Erin Spaulding was in the middle of training for a half-marathon when one day at work, a 350-pound cabinet came loose from the wall above her desk and fell on her head.
That was in 2010. Three years later, she did get to run her half-marathon, at Disney World, with two people running beside her.
"I have some visual problems, balance and coordination problems," said Spaulding, 42, of Branford. "I have to run with two people beside me in case I fall."
The two people were volunteers from Achilles International, started in New York City in 1983 by amputee Dick Traum. The organization helps people with disabilities compete in road races and triathlons. Spaulding joined in 2012 and is now the president of the Connecticut chapter, which has about 45 athletes and 110 volunteers.
They compete all over the state — Sunday, a group will be in Glastonbury at the Firecracker 5K. On June 29, a large group will be in Stamford for the Half Full Brewery 5K, as Achilles is the charity recipient of that race.
They are visually impaired, like David Alejandro of Naugatuck, who runs with a guide runner. They are quadriplegic athletes, like Tom Branchaud of Simsbury, who races in a wheelchair. They are amputees, like Brett Sloan of Simsbury. Or they are like Spaulding, who had to learn how to walk again after she was injured, graduating from a walker to crutches to a cane, before she could run.
"I used a lot of that determination I had when I was training for triathlons and long-distance running," Spaulding said. "I channeled that. My physical therapist ran marathons. She worked with me. She told me, 'You're going to walk again. Run again. Be patient.'"
Ten years ago, when he was 30, Alejandro was diagnosed with retinitis pigmentosa, a genetic disease that causes visual impairment and eventually blindness. He can still see, but his peripheral vision is limited and it helps to have a guide when he is running, especially in a crowd.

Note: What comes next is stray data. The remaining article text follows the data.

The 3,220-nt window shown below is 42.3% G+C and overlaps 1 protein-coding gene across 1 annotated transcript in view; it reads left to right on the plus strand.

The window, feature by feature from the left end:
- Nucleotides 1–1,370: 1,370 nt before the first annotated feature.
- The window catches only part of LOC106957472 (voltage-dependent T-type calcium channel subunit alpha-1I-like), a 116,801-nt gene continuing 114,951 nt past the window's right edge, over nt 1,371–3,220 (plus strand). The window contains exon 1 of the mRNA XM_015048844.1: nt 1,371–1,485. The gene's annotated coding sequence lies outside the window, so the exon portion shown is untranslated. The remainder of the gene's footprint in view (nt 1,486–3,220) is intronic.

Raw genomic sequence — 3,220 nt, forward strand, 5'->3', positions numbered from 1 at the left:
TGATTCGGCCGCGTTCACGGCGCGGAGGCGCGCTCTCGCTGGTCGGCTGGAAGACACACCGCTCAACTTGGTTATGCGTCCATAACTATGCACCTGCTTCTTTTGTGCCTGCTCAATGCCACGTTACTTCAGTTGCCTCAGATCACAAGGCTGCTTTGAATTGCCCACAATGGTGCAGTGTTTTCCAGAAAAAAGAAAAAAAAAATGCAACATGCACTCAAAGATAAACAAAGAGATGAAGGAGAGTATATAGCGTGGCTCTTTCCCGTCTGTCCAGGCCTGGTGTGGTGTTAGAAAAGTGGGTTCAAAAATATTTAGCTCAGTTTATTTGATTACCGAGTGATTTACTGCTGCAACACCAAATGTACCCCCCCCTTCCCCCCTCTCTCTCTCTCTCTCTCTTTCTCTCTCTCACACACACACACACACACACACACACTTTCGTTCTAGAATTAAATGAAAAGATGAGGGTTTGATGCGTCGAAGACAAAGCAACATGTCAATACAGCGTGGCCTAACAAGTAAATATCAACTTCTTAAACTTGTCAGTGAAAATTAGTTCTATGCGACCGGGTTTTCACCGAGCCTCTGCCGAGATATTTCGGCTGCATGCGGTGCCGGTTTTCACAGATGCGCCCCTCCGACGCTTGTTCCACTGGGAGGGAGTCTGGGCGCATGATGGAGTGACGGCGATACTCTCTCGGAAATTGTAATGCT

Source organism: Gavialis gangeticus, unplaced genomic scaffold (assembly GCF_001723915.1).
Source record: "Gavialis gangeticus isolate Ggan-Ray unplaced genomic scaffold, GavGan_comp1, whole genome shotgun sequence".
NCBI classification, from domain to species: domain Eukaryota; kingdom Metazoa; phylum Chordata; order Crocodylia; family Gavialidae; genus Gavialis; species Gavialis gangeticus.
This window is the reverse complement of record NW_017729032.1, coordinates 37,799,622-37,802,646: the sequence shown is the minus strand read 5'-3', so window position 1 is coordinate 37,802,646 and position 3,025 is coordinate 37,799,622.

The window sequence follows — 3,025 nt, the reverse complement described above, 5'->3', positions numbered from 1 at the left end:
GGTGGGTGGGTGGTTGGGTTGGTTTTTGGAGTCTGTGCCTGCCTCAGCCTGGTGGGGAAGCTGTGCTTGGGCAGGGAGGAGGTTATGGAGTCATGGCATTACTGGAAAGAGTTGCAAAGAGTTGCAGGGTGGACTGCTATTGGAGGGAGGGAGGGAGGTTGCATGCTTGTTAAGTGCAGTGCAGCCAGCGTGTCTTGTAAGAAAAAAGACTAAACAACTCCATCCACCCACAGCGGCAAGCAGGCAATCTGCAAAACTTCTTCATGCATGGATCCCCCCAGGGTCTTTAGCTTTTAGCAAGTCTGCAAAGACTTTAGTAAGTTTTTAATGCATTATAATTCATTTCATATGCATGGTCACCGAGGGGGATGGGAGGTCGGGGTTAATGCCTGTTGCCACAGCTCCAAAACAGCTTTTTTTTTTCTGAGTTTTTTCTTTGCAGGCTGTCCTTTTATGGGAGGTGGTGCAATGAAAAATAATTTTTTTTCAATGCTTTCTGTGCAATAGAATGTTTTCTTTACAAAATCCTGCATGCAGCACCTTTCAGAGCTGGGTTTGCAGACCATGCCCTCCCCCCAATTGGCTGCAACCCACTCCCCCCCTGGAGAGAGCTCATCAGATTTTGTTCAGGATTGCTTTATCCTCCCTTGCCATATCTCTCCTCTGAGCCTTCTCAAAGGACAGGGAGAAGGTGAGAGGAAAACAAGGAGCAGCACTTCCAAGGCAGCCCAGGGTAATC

"I was going to do my first marathon [in New York City in 2010]," Alejandro said. "A lady picked me out of the crowd — I was looking for the color code for my [pace] time. I told her, 'I can't really see that well. I'm visually impaired.' She said, 'Are you with Achilles?'"
He wasn't. So she took him to the Achilles tent.
"It felt like home," he said. "They asked me if I needed a guide. I said, 'Sure.' So the first time I did a marathon, I had an Achilles guide. I did not know they had a group of people that help you. Even my wife thought I was crazy [to do it alone]."
He finished in 4 hours, 41 minutes. In 2011, he finished in 4:30. This year, with his guide, Jon Romeo, he finished a half-marathon in 1:58:19, a personal best.
"He's a little bit faster than me," said Romeo, 50, of Cheshire. "It would never hurt my feelings if he traded me in for somebody faster.
"He prefers to run with a tether. We each hold an end of it. We run wrist to wrist, elbow to elbow. When there are things to navigate, we are closer. It's harder than running by yourself. You have to be very aware of lots of things, like if the road is uneven. I make mistakes all the time. David is very good-natured about it."
Romeo got involved as an Achilles volunteer at the New York City Marathon about six years ago. Volunteers get different runners at different races, so Romeo has run with a number of runners in the big marathons. But Romeo and Alejandro have been racing partners at many races in Connecticut. They will run the NU Hartford Marathon in October and NYC in November.
The Achilles club encourages members to try new things. Alejandro, who joined in 2010, competed in a half-Ironman triathlon in New Hampshire in 2012. He had to learn to swim properly first.
Branchaud, who was paralyzed in a car accident in 1991, has raced in wheelchairs since 1995 and also plays rugby. He decided to compete in his first triathlon in 2012 in Madison, using a borrowed handcycle. There, he met Spaulding and joined Achilles. Branchaud now has his own handcycle, with some funding help from Achilles, and hopes to compete in more triathlons this summer.
"Instead of having to borrow equipment, which wasn't quite right for me, now I have a competitive handcycle with 20 gears," he said. "That was huge for me.
"It's been great. For such a young chapter, Erin's done a great job of making it grow. We also have a lot of people who are guides. There is so much out there I had no idea about. It was amazing when I saw [Dave] running. I was blown away by all the stuff people have been doing."
For more information about Achilles International in Connecticut — either competing or becoming a volunteer — go to achillesct.org.